A common refrain I hear from patients when they discuss their weight loss challenges is that they have hit a weight loss plateau. By this they mean that they have been working on losing weight but have stalled out and got stuck at a certain weight. They often tell me that they are eating just as carefully as when they started losing weight and have even been working out and still cannot lose weight. Obviously, this can be really frustrating and perplexing for patients and clinicians. But there are answers and potential solutions to this predicament.
So why do we get stuck?
Before we get into some potential solutions it is key to understand the factors that might be at play that can lead to a weight loss plateau.
First and foremost our bodies are very smart and some of the strongest regulatory processes we possess are designed to prevent us from starving to death. Orexigenic hormones (hormones that stimulate appetite) such as Ghrelin increase in response to purposeful weight loss. Conversely, anorexigenic hormones (hormones that suppress appetite) such as Insulin and Leptin down-regulate in response to purposeful weight loss. These changes lead to differences in many metabolic processes that may influence our responses to food cues and our ability to experience satiety. The changes in these hormones may also make us hungrier. In addition, our resting metabolic rate or the amount of calories we burn at rest goes down and the efficiency of our skeletal muscle increases. This means that overall our energy expenditure will go down more than would be normally expected from loss of body weight and lean muscle mass. All of this translates into needing to further reduce calorie intake and to be more vigilant about monitoring hunger cues as we lose weight.
However, the most important factor related to an early weight loss plateau is how precise people are about there diet and exercise regimen. In an interesting paper in the American Journal of Clinical Nutrition it was noted that "intermittent lack of dietary adherence, not metabolic adaptation, is a major contributor to the frequently observed early weight-loss plateau." The study also observed that this plateau happens at about 6 months. In my experience it often happens much sooner.
This paper highlighted the importance of strict adherence to a diet and weight loss program as a potential key to breaking through a weight loss barrier.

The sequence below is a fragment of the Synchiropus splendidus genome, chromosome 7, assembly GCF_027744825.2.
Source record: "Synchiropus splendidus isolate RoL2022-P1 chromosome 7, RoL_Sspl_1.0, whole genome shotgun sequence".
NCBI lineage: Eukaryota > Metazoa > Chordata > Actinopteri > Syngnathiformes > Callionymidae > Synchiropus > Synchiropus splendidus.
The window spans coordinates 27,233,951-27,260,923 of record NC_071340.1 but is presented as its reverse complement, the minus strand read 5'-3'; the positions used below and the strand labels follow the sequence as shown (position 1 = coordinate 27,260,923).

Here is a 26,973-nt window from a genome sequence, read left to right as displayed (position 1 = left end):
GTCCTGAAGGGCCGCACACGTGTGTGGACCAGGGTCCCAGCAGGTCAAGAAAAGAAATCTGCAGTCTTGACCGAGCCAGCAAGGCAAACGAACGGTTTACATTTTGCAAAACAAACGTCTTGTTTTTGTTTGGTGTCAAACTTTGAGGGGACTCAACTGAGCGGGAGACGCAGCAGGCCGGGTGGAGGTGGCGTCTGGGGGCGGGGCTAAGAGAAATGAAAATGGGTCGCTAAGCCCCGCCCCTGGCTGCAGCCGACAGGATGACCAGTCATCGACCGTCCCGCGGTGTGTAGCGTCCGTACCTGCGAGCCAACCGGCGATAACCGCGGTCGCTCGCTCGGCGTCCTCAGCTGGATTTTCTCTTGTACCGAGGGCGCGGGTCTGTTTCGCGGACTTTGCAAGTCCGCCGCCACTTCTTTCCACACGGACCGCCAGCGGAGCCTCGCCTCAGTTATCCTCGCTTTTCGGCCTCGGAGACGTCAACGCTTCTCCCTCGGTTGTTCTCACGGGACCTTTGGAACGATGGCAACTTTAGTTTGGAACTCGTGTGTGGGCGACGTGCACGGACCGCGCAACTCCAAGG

With that in mind here are my top 10 ways to break through a weight loss barrier.
1. No cheating: As evidenced in the paper I cited above intermittent or occasional loss of diet control can seriously impact successful weight loss. An alcoholic knows how significantly one drink can set him or her back. Intermittent dietary cheating can have the same impact.
2. Tracking: Along with no cheating I have often found that people assume that they are eating a certain number of calories when in fact they are eating a lot more. Many studies show that people significantly underestimate the calories that they consume. If you are stuck at a plateau start tracking what you eat religiously for 1 week with a calorie tracker such as Cronometer. You may be surprised.
3. Increase your protein: Protein has been shown in many studies to aid in weight loss and prevention of weight regain. Protein takes significantly more energy to digest and there is no significant storage form for protein as there is for fat and sugar.
4. Decrease your calories further: As you lose weight your energy expenditure will go down. This means that inevitably you will run into a weight loss plateau if your calorie intake is too high. Try lowering calories further. Please keep in the mind that significant decreases in your caloric intake (below 1500 calories/day) should only be done under supervision of your physician.
5. Increase your exercise: Exercise is an obvious way to burn calories. Exercise may also help preserve a higher proportion of lean muscle mass. Becoming more consistent with an exercise and overall activity regimen is essential.
6. Strength Training: While it is often touted as a way to increase your metabolic rate it is probably not as significant as a contributor to increasing your basal metabolic rate as many people assume. That being said you can clearly burn some calories with strength training and as you increase the size of your lean muscle mass your resting metabolic rate will increase.
7. Be Patient: Short weight plateaus are very common during weight loss in part due to changes in fluid balance, stress, bowel habits, sleep, and other factors. It can sometimes take a week or two to break through some apparent plateau. The rate of weight loss also slows down as we loss more and more weight. So just be patient!
8. Weigh yourself weekly, not daily: This goes along with being patient. From a day to day standpoint weight will fluctuate. Have faith in the process. The weight will come off. Over a week or two period you should generally see some weight loss if you are sticking to the process religiously.
9. Thyroid problems/Health issues: If you have followed all the other steps outlined above and are still not having any progress then you could have a hormone or other metabolic disturbance. I would follow-up with your doctor for further evaluation.
10. Poorly designed program for weight loss: The final issue that I often see is that people may have misunderstandings of how to eat, structure a diet, and exercise. When I talk to these people it is often easy to find a few quick things that can be changed that are causing the issue.
So there it is. My top ten list for ways to break through a weight loss barrier. For more information about my weight loss programs feel free to email or give me a call.
Before starting any weight loss or diet program please consult with your physician.
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